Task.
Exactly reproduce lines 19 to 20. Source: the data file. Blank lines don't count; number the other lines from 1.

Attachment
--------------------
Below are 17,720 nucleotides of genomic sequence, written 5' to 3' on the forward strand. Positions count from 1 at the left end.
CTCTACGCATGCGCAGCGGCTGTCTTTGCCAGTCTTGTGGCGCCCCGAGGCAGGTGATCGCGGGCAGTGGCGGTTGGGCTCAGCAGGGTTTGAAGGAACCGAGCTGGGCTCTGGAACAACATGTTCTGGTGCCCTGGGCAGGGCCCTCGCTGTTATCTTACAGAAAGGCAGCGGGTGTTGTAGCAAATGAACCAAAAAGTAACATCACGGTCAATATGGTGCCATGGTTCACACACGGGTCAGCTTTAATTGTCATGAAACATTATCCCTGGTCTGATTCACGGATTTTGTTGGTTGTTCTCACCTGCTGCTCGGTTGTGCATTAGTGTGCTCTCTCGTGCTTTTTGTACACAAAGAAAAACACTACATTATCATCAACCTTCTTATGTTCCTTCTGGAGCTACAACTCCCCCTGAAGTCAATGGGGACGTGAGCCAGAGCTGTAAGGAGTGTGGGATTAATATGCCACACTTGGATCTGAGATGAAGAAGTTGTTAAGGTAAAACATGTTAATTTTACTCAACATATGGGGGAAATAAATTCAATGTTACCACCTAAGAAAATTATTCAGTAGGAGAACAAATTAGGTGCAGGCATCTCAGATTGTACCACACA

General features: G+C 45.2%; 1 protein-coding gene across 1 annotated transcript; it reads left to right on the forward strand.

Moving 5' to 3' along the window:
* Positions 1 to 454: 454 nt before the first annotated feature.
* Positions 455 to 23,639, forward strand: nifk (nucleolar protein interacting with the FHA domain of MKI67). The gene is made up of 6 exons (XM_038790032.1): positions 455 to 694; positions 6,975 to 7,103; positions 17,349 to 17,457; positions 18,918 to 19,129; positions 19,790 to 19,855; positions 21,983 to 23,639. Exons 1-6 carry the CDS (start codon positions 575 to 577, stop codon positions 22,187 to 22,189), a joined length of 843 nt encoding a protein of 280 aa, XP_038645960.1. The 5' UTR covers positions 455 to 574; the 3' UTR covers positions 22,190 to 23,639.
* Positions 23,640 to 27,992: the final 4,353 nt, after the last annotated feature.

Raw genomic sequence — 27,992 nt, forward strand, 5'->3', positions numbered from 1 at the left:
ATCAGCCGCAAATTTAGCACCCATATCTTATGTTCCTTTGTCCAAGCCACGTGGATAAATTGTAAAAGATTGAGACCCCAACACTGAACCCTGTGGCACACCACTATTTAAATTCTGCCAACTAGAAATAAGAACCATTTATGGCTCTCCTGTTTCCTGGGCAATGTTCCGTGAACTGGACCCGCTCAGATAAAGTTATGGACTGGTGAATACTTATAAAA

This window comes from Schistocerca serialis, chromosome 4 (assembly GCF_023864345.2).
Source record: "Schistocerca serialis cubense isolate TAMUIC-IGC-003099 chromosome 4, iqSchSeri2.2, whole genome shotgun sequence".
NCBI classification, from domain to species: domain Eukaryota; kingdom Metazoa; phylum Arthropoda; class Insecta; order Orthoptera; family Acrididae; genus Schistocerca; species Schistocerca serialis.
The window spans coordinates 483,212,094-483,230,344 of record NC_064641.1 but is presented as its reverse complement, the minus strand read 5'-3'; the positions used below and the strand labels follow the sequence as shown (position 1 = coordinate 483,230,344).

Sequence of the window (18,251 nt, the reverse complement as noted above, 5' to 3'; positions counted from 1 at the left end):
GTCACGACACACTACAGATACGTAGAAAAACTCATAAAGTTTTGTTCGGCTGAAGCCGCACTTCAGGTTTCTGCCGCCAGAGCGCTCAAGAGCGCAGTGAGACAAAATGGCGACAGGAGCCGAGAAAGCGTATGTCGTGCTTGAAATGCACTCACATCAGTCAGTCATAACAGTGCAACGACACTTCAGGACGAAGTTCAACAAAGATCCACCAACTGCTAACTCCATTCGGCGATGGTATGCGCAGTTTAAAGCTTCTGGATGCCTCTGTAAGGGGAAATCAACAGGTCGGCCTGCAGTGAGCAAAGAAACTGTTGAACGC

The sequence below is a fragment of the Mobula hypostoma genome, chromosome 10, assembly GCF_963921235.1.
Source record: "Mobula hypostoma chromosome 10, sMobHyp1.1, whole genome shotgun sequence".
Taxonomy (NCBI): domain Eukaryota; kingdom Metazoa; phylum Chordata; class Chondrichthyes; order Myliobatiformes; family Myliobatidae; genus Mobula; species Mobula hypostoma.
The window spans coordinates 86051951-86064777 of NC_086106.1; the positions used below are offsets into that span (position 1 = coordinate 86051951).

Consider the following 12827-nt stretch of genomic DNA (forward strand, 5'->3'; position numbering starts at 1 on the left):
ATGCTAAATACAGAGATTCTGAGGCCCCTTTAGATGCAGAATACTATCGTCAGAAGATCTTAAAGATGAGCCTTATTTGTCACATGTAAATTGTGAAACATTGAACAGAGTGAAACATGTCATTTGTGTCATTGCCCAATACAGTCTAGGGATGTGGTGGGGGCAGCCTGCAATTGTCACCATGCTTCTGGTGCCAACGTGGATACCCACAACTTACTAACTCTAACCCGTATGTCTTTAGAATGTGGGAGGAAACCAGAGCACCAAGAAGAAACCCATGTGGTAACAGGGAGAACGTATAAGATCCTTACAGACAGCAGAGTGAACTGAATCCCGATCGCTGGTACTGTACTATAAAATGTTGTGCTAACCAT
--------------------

The window spans coordinates 86051951-86064777 of NC_086106.1; the positions used below are offsets into that span (position 1 = coordinate 86051951).

Consider the following 12827-nt stretch of genomic DNA (forward strand, 5'->3'; position numbering starts at 1 on the left):